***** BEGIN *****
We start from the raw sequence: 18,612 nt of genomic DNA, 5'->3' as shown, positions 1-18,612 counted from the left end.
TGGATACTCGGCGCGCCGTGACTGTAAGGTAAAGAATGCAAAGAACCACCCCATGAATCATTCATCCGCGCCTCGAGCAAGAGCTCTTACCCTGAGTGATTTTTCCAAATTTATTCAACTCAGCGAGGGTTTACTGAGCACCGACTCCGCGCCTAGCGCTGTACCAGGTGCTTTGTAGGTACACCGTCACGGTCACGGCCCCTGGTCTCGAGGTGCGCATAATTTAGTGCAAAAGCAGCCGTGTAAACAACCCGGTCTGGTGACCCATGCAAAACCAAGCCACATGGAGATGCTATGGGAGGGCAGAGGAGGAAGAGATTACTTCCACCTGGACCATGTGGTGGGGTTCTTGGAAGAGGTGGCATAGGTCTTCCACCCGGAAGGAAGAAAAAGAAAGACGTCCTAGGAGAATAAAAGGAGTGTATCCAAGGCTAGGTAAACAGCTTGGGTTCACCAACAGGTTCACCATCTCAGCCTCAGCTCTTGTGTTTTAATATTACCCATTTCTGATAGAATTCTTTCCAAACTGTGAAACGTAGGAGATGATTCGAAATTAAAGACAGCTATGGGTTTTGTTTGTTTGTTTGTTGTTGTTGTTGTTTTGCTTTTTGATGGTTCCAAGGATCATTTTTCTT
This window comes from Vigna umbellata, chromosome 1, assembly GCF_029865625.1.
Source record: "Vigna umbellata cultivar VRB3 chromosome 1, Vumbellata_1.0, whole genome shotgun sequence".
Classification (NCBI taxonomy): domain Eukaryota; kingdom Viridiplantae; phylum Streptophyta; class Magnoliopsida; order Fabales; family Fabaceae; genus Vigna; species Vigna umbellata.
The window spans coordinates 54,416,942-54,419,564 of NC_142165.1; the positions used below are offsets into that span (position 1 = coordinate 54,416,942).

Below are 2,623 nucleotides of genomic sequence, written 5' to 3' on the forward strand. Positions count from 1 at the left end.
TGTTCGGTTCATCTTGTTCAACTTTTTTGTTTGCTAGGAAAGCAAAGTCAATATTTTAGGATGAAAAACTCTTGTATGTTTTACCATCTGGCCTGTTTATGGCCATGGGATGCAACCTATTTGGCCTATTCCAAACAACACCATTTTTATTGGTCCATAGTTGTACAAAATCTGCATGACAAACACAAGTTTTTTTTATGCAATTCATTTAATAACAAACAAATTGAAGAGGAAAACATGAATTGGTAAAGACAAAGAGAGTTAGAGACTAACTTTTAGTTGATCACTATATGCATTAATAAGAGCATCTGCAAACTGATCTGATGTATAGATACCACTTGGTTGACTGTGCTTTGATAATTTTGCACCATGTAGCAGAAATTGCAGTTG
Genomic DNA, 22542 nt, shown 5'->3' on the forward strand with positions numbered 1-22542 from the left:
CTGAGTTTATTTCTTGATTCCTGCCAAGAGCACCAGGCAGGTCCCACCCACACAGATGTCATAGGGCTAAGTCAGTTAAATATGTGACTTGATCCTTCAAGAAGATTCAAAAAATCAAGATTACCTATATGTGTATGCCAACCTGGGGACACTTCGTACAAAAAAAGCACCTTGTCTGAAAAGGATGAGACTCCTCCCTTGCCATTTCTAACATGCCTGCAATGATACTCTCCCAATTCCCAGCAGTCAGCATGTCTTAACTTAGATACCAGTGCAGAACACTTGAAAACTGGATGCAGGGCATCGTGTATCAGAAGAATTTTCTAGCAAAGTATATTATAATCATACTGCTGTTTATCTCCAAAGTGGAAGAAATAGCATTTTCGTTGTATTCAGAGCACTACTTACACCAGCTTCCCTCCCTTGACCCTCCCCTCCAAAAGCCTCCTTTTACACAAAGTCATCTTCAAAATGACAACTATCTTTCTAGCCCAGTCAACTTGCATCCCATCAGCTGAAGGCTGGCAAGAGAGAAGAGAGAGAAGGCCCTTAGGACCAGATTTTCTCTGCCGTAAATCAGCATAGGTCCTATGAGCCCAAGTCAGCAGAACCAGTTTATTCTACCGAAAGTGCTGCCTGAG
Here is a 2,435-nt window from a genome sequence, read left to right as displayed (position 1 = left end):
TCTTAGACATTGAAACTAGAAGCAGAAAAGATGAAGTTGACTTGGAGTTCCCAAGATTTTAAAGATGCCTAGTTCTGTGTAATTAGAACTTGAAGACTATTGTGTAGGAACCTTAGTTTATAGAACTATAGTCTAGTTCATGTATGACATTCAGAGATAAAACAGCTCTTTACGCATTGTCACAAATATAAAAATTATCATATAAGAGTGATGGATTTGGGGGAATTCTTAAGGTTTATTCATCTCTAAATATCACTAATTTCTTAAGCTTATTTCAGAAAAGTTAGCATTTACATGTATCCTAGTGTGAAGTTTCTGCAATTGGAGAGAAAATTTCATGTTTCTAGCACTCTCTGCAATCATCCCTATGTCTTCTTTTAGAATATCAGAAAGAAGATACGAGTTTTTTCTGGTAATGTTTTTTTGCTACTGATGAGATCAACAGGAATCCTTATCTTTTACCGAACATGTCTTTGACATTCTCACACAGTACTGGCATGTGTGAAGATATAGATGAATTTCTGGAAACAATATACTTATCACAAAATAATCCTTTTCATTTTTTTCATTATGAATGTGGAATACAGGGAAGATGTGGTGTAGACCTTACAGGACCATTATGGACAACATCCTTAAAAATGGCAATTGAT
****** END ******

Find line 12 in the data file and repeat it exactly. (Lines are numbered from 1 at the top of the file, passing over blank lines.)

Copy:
TCTTAGACATTGAAACTAGAAGCAGAAAAGATGAAGTTGACTTGGAGTTCCCAAGATTTTAAAGATGCCTAGTTCTGTGTAATTAGAACTTGAAGACTATTGTGTAGGAACCTTAGTTTATAGAACTATAGTCTAGTTCATGTATGACATTCAGAGATAAAACAGCTCTTTACGCATTGTCACAAATATAAAAATTATCATATAAGAGTGATGGATTTGGGGGAATTCTTAAGGTTTATTCATCTCTAAATATCACTAATTTCTTAAGCTTATTTCAGAAAAGTTAGCATTTACATGTATCCTAGTGTGAAGTTTCTGCAATTGGAGAGAAAATTTCATGTTTCTAGCACTCTCTGCAATCATCCCTATGTCTTCTTTTAGAATATCAGAAAGAAGATACGAGTTTTTTCTGGTAATGTTTTTTTGCTACTGATGAGATCAACAGGAATCCTTATCTTTTACCGAACATGTCTTTGACATTCTCACACAGTACTGGCATGTGTGAAGATATAGATGAATTTCTGGAAACAATATACTTATCACAAAATAATCCTTTTCATTTTTTTCATTATGAATGTGGAATACAGGGAAGATGTGGTGTAGACCTTACAGGACCATTATGGACAACATCCTTAAAAATGGCAATTGAT